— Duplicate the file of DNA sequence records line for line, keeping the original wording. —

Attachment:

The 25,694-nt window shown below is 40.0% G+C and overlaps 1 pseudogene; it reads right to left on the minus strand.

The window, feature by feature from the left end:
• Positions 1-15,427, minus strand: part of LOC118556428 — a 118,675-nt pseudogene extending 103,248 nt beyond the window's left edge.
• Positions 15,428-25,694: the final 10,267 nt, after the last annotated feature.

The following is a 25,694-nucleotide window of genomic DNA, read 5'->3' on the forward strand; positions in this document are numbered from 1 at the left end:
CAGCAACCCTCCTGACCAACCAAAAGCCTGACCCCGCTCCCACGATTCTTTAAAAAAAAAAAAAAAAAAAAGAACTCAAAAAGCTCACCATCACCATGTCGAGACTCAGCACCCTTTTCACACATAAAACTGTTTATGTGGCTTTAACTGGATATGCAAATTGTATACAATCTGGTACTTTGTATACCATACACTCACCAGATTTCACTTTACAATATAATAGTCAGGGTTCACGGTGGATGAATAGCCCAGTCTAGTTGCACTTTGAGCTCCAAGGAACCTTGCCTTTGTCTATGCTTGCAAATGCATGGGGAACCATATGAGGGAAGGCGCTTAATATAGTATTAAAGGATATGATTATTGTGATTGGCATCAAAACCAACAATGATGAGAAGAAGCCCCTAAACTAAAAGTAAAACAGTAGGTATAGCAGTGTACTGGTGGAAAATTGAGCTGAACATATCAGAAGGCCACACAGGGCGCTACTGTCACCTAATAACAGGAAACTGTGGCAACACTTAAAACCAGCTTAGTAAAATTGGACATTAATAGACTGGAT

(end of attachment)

The 25,694-nt window shown below is 40.0% G+C and overlaps 1 pseudogene; it reads right to left on the minus strand.

The window, feature by feature from the left end:
• Positions 1-15,427, minus strand: part of LOC118556428 — a 118,675-nt pseudogene extending 103,248 nt beyond the window's left edge.
• Positions 15,428-25,694: the final 10,267 nt, after the last annotated feature.

The following is a 25,694-nucleotide window of genomic DNA, read 5'->3' on the forward strand; positions in this document are numbered from 1 at the left end:
CAGCAACCCTCCTGACCAACCAAAAGCCTGACCCCGCTCCCACGATTCTTTAAAAAAAAAAAAAAAAAAAAGAACTCAAAAAGCTCACCATCACCATGTCGAGACTCAGCACCCTTTTCACACATAAAACTGTTTATGTGGCTTTAACTGGATATGCAAATTGTATACAATCTGGTACTTTGTATACCATACACTCACCAGATTTCACTTTACAATATAATAGTCAGGGTTCACGGTGGATGAATAGCCCAGTCTAGTTGCACTTTGAGCTCCAAGGAACCTTGCCTTTGTCTATGCTTGCAAATGCATGGGGAACCATATGAGGGAAGGCGCTTAATATAGTATTAAAGGATATGATTATTGTGATTGGCATCAAAACCAACAATGATGAGAAGAAGCCCCTAAACTAAAAGTAAAACAGTAGGTATAGCAGTGTACTGGTGGAAAATTGAGCTGAACATATCAGAAGGCCACACAGGGCGCTACTGTCACCTAATAACAGGAAACTGTGGCAACACTTAAAACCAGCTTAGTAAAATTGGACATTAATAGACTGGAT